From Belichick to McDaniels – falling out of the Belichick coaching tree

Week 5 serves us some incredibly unappetizing NFL games. Giants at Bills anyone? No? That’s what I thought. Vikings at Bears doesn’t promise much either with Justin Jefferson injured. But the game that could be the ugliest of all is the Patriots traveling to Vegas to play the Raiders.
New England Patriots v New York Jets
New England Patriots v New York Jets / Elsa/GettyImages

But it does bring together Josh McDaniels and his two-time boss Bill Belichick. Like the majority of the Belichick coaching tree, McDaniels has never really flourished as the main man. He was somewhat of a child prodigy when he got his first head coaching job, the 33-year-old McDaniels would end his first season as Broncos’ head honcho at 8-8. He hasn’t won that many games as a head coach since, in three full seasons as a head coach he’s 17-28.

So, who else has left the safety of the Belichick embrace only to stumble as an NFL head coach? Well, obviously there’s Eagles Senior defensive assistant Matt Patricia. Patricia was Belichick’s defensive coordinator for six years before his disastrous spell in Detroit. In the two- and a-bit seasons he spent in Michigan Patricia would only win 13 games, losing 29, somehow, he even managed to tie a game.  

Another defensive coordinator, the Browns Jim Schwartz was a scout under Nick Saban when Belichick was the head coach in Cleveland. Schwartz is widely believed to be one of the best defensive coordinators in the league. But it was a different case as a head coach, in his stint in Detroit Schwartz went 29-51 in five seasons.  

Those are some of the many unsuccessful Belichick employees, but has anyone actually left his warm embrace and been a winner? Failing to equip your staff with the tools they’ll need to succeed after they have left your team is actually a smart move when you think about it. You don’t want to raise the standard of your competitors, do you? That’s probably why Belichick has won 13 games against his former Patriots’ assistants.  

Not many coaches have managed sustained success after leaving Belichick’s side. Romeo Crennel, Joe Judge and even Nick Saban ended their head coaching careers, in the NFL, at least, with losing records after leaving Belichick.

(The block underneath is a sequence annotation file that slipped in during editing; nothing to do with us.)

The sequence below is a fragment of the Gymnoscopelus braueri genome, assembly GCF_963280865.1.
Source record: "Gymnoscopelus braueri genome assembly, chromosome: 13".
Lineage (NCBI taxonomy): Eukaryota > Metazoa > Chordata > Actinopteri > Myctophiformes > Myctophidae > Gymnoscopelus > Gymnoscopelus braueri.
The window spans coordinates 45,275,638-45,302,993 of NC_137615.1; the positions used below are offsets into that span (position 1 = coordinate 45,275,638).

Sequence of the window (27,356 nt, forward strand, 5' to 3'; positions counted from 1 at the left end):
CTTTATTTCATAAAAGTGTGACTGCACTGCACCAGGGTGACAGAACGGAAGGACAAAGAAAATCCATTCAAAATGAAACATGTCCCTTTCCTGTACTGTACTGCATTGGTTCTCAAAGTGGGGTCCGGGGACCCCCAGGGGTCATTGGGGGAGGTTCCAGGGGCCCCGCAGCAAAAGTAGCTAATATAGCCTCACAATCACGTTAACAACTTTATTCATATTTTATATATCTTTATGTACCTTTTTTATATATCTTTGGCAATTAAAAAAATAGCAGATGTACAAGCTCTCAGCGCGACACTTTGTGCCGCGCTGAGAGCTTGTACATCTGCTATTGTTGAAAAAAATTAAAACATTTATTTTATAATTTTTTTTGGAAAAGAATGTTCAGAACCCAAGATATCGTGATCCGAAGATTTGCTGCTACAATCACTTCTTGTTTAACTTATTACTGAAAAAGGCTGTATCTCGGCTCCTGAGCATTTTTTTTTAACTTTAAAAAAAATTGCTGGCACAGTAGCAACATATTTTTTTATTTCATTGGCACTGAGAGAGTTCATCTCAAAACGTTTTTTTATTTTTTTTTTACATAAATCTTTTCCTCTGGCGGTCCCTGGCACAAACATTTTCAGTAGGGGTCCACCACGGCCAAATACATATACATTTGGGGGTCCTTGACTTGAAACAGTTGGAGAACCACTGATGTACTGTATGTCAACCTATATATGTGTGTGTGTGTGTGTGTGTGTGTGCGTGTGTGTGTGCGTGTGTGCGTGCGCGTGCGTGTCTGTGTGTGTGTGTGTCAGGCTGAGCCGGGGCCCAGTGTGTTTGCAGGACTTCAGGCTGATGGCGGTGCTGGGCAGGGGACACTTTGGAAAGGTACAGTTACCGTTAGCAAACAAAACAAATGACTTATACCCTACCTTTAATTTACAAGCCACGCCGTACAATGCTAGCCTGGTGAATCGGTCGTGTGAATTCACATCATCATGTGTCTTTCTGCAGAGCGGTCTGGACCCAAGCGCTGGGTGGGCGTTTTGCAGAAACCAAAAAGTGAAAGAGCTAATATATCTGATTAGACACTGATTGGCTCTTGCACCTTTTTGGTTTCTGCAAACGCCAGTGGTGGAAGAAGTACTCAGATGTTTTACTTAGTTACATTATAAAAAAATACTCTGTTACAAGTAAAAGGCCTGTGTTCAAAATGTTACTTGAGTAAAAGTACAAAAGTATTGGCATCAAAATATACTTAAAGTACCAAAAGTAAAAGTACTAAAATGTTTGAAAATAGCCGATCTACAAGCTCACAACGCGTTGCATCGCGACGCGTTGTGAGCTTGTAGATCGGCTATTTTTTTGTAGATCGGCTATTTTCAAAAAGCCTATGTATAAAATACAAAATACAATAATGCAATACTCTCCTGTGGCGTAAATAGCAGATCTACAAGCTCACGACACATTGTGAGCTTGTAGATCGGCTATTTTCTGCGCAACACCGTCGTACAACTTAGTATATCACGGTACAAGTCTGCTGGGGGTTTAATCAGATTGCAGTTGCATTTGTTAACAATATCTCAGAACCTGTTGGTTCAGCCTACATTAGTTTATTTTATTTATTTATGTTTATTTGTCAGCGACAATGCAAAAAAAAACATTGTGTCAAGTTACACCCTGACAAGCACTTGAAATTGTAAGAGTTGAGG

Bill O’Brien on the other hand had an impressive 52-48 record after seven years in Texas. At this juncture, an honorable mention should go to Brian Flores. Flores appeared to be doing a good job in Miami. And once the revelations about Stephen Ross, who may or may not have offered to pay Flores to lose while himself being entangled in a tampering scandal, it appeared that Flores had done an exceptional job to win any games with the Dolphins.   

Another Brian, Daboll began his head coaching career with a promising first season in New York. Quarterback whisperer Daboll went 9-7-1 last season, but this season he’s been battling some poor offensive line play (like the Patriots) and the loss of his star running back. As a result of losing Jon Feliciano in free agency and Saquon’s injury, Daboll’s Giants currently stand at 1-4.

Eric Mangini was another Belichick disciple who had his moments as a head coach. “Mangenius” was not only in The Sopranos, but he also notched up two winning seasons as the Jets’ head coach. In his first season as a head coach, the Jets went 10-6, in his third season 2008, they were 9-7. But when they weren’t winning, they were losing. A lot. In his other three seasons with the Jets, they only won 14 games, losing 34!

O’Brien’s tenure in Houston was not without controversy. He famously made DeAndre Hopkins so uncomfortable in Houston that he demanded a trade and ended up in Arizona (talk about out of the frying pan and into the fire). Then there was the role the Texans played in the Deshaun Watson scandal that cost them a fifth-round pick in this year’s draft.  

But O’Brien didn’t just follow in Belichick’s coaching footsteps when he joined the Texans, he was also the GM in Houston. But that only lasted two seasons and it wasn’t especially memorable. The internet is littered with articles about how O’Brien whiffed on draft picks, and he traded two draft picks to get Deshaun Watson in 2017, which obviously didn’t go as expected. But at least he didn’t pick Mitchell Trubisky.  

If McDaniels (and let us not forget Jimmy G) can continue Belichick’s run of mind-numbing losses it could well signal the end of Bill’s Patriots career. Who knows? When it does eventually draw to a conclusion all the talk will be about how he’s tarnished his legacy by overstaying his welcome. There’s chatter that he’s chasing Don Shula’s 347 NFL wins. But one thing is for sure, his coaching tree hasn’t blossomed like Shula’s.